Alta blog

Alta Thoughts (October 2022)

By Rakesh Patel

Welcome to our October summary of all things travel and hospitality. This month we cover the phenomena of Blue Zones wellness, plus our comments on sustainable air travel and building construction. We finish with the GDP impact of fitness industry. Please enjoy and you can follow us directly on LinkedIn and go to our website.

By way of background, Alta Capital manages real estate funds that invest in future hospitality trends such as wellness, experiential and sustainability. We source and acquire undervalued/undermanaged boutique hotel assets and reposition/redevelop them for these future trends.

We are always happy to exchange ideas and receive feedback, so please feel free to reach out.


Blue Zones research

Blue Zone research has generated publicity and controversy since the original work from Michel Poulain, Dan Buettner and Giovanni Pes. Is the longevity seen in these five regions (Okinawa, Sardinia, Nicoya, Icaria, Loma Linda) coincidental or is there commonality we can learn from for our own well-being?

The scientific stance is that controlled studies and data are lacking, so there is little substance to the work. Still it is fascinating to see the concentration of centenarians in these Blue Zones and observe some common elements:

1/ Diets are plant rich but not vegetarian; 2/ Exercise is part of a daily routine rather than formulated; 3/ Community connectivity and social connections are robust; 4/ Sleep is meaningful; 5/ There is a strong sense of purpose.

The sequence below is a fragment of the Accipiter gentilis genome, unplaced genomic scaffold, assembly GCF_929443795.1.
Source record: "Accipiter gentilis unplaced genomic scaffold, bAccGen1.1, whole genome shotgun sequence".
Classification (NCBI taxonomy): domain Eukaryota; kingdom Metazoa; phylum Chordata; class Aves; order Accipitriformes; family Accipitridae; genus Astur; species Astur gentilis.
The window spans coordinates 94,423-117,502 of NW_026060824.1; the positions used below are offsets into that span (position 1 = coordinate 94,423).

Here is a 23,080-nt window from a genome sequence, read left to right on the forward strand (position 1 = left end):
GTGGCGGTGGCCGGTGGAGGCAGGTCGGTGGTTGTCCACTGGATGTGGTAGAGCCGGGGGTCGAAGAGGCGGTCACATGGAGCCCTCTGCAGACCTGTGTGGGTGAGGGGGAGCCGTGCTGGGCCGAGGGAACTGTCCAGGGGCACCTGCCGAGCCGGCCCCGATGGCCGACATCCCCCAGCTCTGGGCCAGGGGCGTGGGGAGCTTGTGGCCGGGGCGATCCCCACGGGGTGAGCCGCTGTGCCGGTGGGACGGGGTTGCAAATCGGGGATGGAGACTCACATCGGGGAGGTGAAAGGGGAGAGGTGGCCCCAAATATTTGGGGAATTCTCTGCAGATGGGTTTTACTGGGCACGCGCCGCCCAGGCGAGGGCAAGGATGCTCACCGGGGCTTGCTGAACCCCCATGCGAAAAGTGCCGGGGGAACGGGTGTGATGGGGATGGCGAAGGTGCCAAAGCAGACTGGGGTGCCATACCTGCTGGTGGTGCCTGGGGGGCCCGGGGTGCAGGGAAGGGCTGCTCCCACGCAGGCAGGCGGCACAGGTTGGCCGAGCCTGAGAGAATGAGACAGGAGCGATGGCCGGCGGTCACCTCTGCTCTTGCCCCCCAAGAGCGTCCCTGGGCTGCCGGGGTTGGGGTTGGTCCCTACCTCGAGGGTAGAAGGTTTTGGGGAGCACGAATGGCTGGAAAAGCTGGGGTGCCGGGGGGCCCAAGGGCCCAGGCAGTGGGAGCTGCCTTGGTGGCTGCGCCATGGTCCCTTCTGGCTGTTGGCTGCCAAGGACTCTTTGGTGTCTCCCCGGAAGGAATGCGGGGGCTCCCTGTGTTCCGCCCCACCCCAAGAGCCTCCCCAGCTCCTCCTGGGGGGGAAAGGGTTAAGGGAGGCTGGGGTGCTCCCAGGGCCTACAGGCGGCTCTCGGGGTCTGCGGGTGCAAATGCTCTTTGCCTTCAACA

Opportunities for industry leaders as new travelers take to the skies

The shift in air traveller preferences in this McKinsey survey are interesting to observe. Whilst airline emissions are increasingly a top concern for travellers, they continue to value connections and price over sustainability. Further, attitudes vary widely depending on geography and demographic.

The direction of travel seems set though, with the majority of travellers now concerned by climate change and aviation carbon emissions.

The challenge to the airline industry is adapting to this shift in preferences, whilst optimising profitability. The pledge by the industry to be carbon neutral by 2050, requires not just the use of carbon offsets, but also a leap forward in technologies that are still far from commercial use. Passengers will be watching and ultimately vote with their air miles.


New Deloitte report finds the health and fitness sector contributes up to US$91.22bn a year to global GDP

What is the direct and indirect economic impact of the health and fitness sector? This Deloitte report measures direct impact, eg. employment in the fitness industry, and the indirect impact, eg. cost of absenteeism and presenteeism.

The report argues that the industry is not only a significant contributor to GDP and employment, both directly and in the supply chain, but also by increasing activity and reducing lost work days, it also helps to reduce healthcare costs.

The UK provides a good example. In 2021, the health and fitness industry had a direct value add of US$3bn and supported an additional US$1.5bn in value-added in its supply chain. The report estimates that inactivity costs the UK healthcare system US$4.3bn a year, and absenteeism and presenteeism costs the UK economy US$16.5bn annually.

In conclusion, every UK inactive worker costs the economy US$1,713 per year, therefore investing US$1,700 in helping an inactive person to become active, results in a payback in a year, and a multiple of this if a habit is built.